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Hawthorn Hill

May 23, 2013

Passing along advice of seeing the humor

The best advice given to me many years ago when I started teaching had nothing to do with my discipline, English. Rather, a former mentor insisted on the necessity of having a sense of humor.

I have passed that advice on to younger colleagues over the years. It is impossible to survive daily contact with teenagers for any prolonged period of time without lightening up a bit when they actually act their age. Not seeing the humor in many of their predictable shenanigans is a prescription for disaster.

I have been thinking about that lately in light of the shenanigans of an older, presumably wiser group of individuals, politicians. The presumption of wisdom itself requires a light dosage of salt. Actually, politicians and teenagers have quite a bit in common. Having arrived at that conclusion, it helps me deal with the silliness that characterizes our national discourse these days. Were I not able to see the light side of the embarrassingly childish behavior of Congress these days I might have given up the ghost of citizen participation long ago. My present hope is that this too shall pass and at some point in time sanity and maturity might just gain the upper hand. In the meantime, a survival strategy requires taking things seriously while at the same time ducking the shadows of despair and continuing the climb, as did the inhabitants of Plato’s famous “The Allegory of the Cave,” towards the light.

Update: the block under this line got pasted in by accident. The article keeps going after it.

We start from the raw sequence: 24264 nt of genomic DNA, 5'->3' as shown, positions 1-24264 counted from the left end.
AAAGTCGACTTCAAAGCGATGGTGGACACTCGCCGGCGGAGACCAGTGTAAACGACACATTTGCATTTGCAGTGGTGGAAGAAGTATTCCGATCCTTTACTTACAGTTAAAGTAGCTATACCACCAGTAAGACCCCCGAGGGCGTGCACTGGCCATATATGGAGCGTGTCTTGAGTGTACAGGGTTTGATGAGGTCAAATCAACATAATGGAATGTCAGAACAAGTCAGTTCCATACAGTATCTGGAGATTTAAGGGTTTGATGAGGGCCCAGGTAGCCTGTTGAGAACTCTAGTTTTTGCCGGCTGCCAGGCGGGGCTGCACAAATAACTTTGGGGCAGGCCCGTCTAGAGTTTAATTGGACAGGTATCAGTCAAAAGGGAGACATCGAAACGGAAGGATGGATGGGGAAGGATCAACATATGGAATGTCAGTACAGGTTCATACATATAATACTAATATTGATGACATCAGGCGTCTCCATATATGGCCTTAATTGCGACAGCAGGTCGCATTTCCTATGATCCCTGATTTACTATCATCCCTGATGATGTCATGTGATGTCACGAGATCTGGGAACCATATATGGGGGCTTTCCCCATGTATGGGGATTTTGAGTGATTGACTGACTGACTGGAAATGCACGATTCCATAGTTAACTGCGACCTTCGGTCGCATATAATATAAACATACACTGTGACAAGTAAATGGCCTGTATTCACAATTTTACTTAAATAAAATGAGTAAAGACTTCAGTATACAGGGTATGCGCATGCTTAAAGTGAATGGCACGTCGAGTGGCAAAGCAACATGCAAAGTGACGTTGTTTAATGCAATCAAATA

A few weeks ago my wife, Sandy, and I attended an informational meeting for future volunteers at The Farmers’ Museum here in Cooperstown. As part of the process, one has to fill out an application form, provide references, have an interview, and then await the results of a BACKGROUND CHECK. One can see where I am going here. Frankly, I have undergone so many background checks in my lifetime, one more matters little and if one looks on the bright side, perhaps something I do not even know about myself might be revealed. Hey, if the Greek notion of knowing thyself still holds, I do not mind a little help at all. There are times when I am as much of a mystery to myself as I am to others. I have little to hide, so check away. I figure after the countless times over the years my passport and drivers license have been checked, if I am still free things are looking pretty good. The lovely irony here is that in order to weed a garden or two a few hours a week and, perhaps have minimal contact with tourists, a background check is required. I am all for it. It makes absolute sense. That leads me to the recent defeat of the latest attempt to require background checks when purchasing a gun.

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Hawthorn Hill
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